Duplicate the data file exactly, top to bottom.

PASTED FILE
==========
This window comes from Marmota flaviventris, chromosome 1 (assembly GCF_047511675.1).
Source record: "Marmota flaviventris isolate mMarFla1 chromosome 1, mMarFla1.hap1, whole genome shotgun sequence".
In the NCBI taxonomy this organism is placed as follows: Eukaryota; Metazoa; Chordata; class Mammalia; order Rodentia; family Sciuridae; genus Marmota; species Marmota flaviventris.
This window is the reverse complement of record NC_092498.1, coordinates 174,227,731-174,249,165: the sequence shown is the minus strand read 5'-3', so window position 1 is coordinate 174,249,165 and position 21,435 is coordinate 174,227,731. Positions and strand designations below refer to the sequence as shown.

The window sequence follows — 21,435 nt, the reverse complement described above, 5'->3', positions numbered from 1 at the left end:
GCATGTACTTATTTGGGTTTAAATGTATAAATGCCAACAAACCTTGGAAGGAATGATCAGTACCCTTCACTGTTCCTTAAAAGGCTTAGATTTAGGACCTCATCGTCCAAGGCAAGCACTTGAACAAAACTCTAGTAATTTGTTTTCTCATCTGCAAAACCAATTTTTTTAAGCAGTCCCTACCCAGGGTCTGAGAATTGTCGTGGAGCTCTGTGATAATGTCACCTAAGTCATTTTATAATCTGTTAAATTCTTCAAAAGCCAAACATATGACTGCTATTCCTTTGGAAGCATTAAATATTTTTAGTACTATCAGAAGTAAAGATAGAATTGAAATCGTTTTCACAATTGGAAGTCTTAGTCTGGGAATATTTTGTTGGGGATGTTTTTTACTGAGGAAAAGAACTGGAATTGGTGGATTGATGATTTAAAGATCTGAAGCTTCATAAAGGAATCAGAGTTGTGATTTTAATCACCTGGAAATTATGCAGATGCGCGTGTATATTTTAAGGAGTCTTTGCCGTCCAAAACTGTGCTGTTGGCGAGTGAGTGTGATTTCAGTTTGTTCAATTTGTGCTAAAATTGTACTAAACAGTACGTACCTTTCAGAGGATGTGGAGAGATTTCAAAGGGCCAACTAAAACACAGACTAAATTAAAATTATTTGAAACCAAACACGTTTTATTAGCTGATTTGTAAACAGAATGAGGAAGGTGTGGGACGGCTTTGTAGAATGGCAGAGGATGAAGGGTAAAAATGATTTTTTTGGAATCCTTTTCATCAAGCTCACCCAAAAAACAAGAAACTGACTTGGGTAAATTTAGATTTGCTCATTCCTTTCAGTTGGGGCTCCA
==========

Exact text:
This window comes from Marmota flaviventris, chromosome 1 (assembly GCF_047511675.1).
Source record: "Marmota flaviventris isolate mMarFla1 chromosome 1, mMarFla1.hap1, whole genome shotgun sequence".
In the NCBI taxonomy this organism is placed as follows: Eukaryota; Metazoa; Chordata; class Mammalia; order Rodentia; family Sciuridae; genus Marmota; species Marmota flaviventris.
This window is the reverse complement of record NC_092498.1, coordinates 174,227,731-174,249,165: the sequence shown is the minus strand read 5'-3', so window position 1 is coordinate 174,249,165 and position 21,435 is coordinate 174,227,731. Positions and strand designations below refer to the sequence as shown.

The window sequence follows — 21,435 nt, the reverse complement described above, 5'->3', positions numbered from 1 at the left end:
GCATGTACTTATTTGGGTTTAAATGTATAAATGCCAACAAACCTTGGAAGGAATGATCAGTACCCTTCACTGTTCCTTAAAAGGCTTAGATTTAGGACCTCATCGTCCAAGGCAAGCACTTGAACAAAACTCTAGTAATTTGTTTTCTCATCTGCAAAACCAATTTTTTTAAGCAGTCCCTACCCAGGGTCTGAGAATTGTCGTGGAGCTCTGTGATAATGTCACCTAAGTCATTTTATAATCTGTTAAATTCTTCAAAAGCCAAACATATGACTGCTATTCCTTTGGAAGCATTAAATATTTTTAGTACTATCAGAAGTAAAGATAGAATTGAAATCGTTTTCACAATTGGAAGTCTTAGTCTGGGAATATTTTGTTGGGGATGTTTTTTACTGAGGAAAAGAACTGGAATTGGTGGATTGATGATTTAAAGATCTGAAGCTTCATAAAGGAATCAGAGTTGTGATTTTAATCACCTGGAAATTATGCAGATGCGCGTGTATATTTTAAGGAGTCTTTGCCGTCCAAAACTGTGCTGTTGGCGAGTGAGTGTGATTTCAGTTTGTTCAATTTGTGCTAAAATTGTACTAAACAGTACGTACCTTTCAGAGGATGTGGAGAGATTTCAAAGGGCCAACTAAAACACAGACTAAATTAAAATTATTTGAAACCAAACACGTTTTATTAGCTGATTTGTAAACAGAATGAGGAAGGTGTGGGACGGCTTTGTAGAATGGCAGAGGATGAAGGGTAAAAATGATTTTTTTGGAATCCTTTTCATCAAGCTCACCCAAAAAACAAGAAACTGACTTGGGTAAATTTAGATTTGCTCATTCCTTTCAGTTGGGGCTCCA